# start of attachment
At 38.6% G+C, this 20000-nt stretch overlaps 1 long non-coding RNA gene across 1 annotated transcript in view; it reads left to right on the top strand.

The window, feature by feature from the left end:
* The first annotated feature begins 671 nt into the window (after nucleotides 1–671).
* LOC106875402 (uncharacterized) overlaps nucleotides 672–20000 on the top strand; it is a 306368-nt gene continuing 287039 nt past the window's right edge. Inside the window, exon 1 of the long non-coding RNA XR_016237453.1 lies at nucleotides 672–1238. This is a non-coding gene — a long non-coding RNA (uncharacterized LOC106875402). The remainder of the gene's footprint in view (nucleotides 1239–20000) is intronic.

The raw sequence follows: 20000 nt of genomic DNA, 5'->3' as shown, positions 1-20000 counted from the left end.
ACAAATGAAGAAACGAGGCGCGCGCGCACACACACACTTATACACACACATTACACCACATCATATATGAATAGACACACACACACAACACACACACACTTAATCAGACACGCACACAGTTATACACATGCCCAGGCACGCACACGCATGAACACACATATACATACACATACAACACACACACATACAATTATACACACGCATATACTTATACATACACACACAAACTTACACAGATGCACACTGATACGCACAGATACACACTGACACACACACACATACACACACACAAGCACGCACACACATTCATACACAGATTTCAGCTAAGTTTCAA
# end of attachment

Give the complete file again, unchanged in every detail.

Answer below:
At 38.6% G+C, this 20000-nt stretch overlaps 1 long non-coding RNA gene across 1 annotated transcript in view; it reads left to right on the top strand.

The window, feature by feature from the left end:
* The first annotated feature begins 671 nt into the window (after nucleotides 1–671).
* LOC106875402 (uncharacterized) overlaps nucleotides 672–20000 on the top strand; it is a 306368-nt gene continuing 287039 nt past the window's right edge. Inside the window, exon 1 of the long non-coding RNA XR_016237453.1 lies at nucleotides 672–1238. This is a non-coding gene — a long non-coding RNA (uncharacterized LOC106875402). The remainder of the gene's footprint in view (nucleotides 1239–20000) is intronic.

The raw sequence follows: 20000 nt of genomic DNA, 5'->3' as shown, positions 1-20000 counted from the left end.
ACAAATGAAGAAACGAGGCGCGCGCGCACACACACACTTATACACACACATTACACCACATCATATATGAATAGACACACACACACAACACACACACACTTAATCAGACACGCACACAGTTATACACATGCCCAGGCACGCACACGCATGAACACACATATACATACACATACAACACACACACATACAATTATACACACGCATATACTTATACATACACACACAAACTTACACAGATGCACACTGATACGCACAGATACACACTGACACACACACACATACACACACACAAGCACGCACACACATTCATACACAGATTTCAGCTAAGTTTCAA